Self-regulation is an essential organising principle in the development of living systems. It might even be the mechanism by which systems develop. Development occurs in a progression of stages in which adaptive self-regulatory structures and functions emerge that enable new interactions between the changing individual and the changing environment.
The brain self-organises in response to experiences with another brain. The primary caregiver acts as an external psychobiological regulator of the ‘experience-dependant’ growth of the infant’s nervous system. Affect plays a central role in the formation of the attachment bond. Different types of unregulated stresses occurring during the critical period of the growth of the orbitofrontal cortex is a source of insecure attachment.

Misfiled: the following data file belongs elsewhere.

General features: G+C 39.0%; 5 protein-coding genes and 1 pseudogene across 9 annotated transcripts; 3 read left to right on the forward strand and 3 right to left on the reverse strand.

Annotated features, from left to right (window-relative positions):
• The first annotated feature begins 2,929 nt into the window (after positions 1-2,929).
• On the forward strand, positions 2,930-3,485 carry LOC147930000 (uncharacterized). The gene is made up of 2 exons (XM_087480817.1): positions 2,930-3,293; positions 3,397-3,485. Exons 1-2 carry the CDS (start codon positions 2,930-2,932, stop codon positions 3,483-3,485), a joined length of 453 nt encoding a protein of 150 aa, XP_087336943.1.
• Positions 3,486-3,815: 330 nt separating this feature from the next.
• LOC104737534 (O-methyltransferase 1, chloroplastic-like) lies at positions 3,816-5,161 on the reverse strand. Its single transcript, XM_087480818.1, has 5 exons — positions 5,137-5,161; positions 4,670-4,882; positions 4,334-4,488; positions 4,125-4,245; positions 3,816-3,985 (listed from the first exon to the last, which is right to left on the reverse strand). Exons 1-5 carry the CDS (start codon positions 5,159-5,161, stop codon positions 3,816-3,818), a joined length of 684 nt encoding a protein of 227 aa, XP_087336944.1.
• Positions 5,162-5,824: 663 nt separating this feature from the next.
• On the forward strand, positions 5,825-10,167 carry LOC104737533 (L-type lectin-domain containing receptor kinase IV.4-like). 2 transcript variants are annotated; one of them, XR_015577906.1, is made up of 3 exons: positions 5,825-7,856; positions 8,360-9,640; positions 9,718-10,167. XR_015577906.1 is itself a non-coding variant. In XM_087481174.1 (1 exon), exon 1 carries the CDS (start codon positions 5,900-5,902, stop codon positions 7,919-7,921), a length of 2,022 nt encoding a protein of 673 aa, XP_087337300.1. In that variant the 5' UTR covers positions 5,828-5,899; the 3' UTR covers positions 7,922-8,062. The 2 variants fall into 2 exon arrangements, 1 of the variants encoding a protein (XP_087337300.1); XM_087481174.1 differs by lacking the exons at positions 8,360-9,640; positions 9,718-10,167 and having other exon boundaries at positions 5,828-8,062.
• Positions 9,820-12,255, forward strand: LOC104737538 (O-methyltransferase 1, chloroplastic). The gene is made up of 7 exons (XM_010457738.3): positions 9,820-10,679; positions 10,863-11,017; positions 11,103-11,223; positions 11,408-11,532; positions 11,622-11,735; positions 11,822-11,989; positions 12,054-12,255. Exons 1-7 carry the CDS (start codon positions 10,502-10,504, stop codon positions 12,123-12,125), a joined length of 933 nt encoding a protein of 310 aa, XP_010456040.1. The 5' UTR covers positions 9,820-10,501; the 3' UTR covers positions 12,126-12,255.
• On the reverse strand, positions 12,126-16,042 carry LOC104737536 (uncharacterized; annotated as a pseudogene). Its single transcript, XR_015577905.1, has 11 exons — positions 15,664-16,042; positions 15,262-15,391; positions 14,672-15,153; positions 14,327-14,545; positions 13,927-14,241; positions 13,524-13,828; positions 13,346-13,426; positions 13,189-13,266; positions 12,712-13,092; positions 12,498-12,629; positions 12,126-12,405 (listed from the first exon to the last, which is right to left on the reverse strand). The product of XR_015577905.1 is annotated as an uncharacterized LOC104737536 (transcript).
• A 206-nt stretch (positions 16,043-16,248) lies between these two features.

The infant’s organ systems mature over the course of infancy. The primary caregiver’s role is critical to processes such as fluid balance and temperature regulation, that later become autoregulated. These early psychosocial contacts entrain biological rhythms.